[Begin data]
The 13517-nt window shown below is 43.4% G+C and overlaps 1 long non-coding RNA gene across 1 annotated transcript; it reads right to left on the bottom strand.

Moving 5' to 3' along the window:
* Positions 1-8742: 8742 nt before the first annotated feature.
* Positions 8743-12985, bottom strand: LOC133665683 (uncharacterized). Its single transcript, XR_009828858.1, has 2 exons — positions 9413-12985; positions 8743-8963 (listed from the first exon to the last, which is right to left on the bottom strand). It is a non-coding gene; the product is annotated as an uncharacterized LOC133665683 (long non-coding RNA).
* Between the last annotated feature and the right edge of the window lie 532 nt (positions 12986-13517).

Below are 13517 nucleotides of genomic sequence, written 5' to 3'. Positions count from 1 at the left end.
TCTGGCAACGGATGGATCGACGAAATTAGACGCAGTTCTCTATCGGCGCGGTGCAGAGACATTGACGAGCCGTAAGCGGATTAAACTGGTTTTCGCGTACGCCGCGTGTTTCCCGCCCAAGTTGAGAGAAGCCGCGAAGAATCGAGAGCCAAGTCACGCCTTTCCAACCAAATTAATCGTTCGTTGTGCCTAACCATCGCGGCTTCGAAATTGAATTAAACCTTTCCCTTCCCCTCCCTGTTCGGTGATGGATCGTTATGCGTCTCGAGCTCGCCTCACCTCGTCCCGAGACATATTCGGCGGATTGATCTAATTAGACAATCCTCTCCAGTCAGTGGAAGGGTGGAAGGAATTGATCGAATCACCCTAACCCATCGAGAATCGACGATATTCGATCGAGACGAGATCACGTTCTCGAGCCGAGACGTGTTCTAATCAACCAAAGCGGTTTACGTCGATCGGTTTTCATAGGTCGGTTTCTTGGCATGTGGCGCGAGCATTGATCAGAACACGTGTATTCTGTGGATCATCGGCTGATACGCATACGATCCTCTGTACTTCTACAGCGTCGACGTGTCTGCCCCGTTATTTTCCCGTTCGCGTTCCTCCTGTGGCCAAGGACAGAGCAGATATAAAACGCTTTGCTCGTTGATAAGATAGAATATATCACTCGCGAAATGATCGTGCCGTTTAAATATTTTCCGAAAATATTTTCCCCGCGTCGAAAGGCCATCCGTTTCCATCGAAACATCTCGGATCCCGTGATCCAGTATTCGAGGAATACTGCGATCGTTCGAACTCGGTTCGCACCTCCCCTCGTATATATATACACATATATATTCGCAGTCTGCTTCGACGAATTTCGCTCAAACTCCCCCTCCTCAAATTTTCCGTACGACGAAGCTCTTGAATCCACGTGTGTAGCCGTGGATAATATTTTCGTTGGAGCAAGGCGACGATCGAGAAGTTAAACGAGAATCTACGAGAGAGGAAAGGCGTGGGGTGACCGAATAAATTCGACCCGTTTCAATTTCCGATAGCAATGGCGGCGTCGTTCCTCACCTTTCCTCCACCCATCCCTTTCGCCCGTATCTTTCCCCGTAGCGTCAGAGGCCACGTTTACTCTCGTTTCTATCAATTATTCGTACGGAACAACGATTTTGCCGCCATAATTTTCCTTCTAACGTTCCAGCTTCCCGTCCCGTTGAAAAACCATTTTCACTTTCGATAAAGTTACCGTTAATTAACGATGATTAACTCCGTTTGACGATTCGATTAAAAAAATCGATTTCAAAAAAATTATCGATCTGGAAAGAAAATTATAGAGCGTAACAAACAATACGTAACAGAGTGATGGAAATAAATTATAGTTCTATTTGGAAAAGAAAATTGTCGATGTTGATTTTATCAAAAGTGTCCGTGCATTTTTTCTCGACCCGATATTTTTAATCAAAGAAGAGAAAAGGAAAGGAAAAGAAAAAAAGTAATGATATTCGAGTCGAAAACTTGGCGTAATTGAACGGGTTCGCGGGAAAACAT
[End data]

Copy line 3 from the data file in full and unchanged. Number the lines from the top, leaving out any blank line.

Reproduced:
* Positions 1-8742: 8742 nt before the first annotated feature.